Often, the opening hands will dictate how your deck will function that game. This may seem obvious, but when your normally turn 4-5 deck instead plans on winning on turn 10-12, that is a drastic role reversal. Flexibility can be a strength in cEDH, but the beautiful part of the format is that it isn’t necessary. You can feel free to streamline your deck as much as you see fit.

Unlike in Constructed formats, cEDH decks don’t typically have an easy time beating another archetype in particular. Because of the 4-player nature of the format, there isn’t really the rock/paper/scissors aspect of other formats. But the player who is playing the oddball deck will usually be at a disadvantage. For example, if there are 3 fast combo decks at a table and 1 stax player, the stax player will most likely get crushed right out of the gates. Similarly, if there are 3 stax players at the table and 1 fast combo player, the combo player will suffer. A benefit to having popular, mainstream archetypes is that you will always know what to prepare against regarding deck types, but the specific matchups are always a surprise.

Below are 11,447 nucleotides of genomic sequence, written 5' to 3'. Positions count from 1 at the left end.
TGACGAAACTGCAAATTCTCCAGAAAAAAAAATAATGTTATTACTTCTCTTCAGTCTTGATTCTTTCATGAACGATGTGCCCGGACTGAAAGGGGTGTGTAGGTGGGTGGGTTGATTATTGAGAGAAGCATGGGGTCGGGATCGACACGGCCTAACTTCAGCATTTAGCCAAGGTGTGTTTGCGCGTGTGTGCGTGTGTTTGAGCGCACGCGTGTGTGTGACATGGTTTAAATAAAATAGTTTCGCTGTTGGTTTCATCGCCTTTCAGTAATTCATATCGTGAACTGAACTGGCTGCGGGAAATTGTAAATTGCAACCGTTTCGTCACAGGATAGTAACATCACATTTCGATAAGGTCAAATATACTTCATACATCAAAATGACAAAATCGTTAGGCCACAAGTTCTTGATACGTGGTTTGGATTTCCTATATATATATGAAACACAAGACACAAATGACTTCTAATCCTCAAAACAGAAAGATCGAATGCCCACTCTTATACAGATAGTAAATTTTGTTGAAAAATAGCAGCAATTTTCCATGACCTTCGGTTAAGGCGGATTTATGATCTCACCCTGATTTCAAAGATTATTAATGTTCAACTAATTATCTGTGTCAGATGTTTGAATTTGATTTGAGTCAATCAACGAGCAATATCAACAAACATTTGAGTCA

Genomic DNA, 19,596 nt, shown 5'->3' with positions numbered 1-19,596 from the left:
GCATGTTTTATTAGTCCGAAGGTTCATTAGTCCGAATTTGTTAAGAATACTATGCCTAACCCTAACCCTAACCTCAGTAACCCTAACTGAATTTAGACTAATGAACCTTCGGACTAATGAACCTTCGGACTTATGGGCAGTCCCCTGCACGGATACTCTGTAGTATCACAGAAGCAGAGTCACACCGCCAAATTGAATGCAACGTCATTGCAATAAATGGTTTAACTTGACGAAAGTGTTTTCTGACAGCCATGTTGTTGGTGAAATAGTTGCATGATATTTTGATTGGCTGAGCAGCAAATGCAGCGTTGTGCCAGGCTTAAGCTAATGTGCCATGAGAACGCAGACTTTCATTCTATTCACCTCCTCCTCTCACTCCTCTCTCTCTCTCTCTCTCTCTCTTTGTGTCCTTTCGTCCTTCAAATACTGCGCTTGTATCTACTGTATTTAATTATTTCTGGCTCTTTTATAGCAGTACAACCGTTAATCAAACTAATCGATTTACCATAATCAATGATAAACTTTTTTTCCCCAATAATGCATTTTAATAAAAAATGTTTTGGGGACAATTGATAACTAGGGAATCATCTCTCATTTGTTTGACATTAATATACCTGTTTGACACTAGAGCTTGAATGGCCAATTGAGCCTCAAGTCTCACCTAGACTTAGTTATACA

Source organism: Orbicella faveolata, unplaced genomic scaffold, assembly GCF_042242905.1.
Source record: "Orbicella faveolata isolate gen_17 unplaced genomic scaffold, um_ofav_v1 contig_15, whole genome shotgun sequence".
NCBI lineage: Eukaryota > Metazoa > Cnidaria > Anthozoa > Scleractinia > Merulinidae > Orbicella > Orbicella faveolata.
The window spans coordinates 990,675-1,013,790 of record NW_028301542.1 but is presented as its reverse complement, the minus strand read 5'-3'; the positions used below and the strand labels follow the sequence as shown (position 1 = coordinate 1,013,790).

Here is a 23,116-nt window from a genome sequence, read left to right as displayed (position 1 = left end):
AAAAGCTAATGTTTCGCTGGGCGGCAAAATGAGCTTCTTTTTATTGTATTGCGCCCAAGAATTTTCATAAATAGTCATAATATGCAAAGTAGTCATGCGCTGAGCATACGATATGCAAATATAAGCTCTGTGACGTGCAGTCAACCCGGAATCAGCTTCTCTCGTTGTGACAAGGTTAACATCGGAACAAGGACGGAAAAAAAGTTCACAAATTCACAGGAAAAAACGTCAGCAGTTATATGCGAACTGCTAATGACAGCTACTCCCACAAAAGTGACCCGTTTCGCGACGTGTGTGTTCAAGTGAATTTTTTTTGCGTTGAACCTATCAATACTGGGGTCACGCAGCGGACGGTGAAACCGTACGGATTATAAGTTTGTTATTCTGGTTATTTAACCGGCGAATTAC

What are your favorite archetypes in cEDH? Are there any particular generals you would like to see more in-depth? My next cEDH article will examine the format’s top tier generals as well as go over particular skills you will want to pick up to become a top cEDH player. Thanks so much for reading and until next time, may your stax be fat.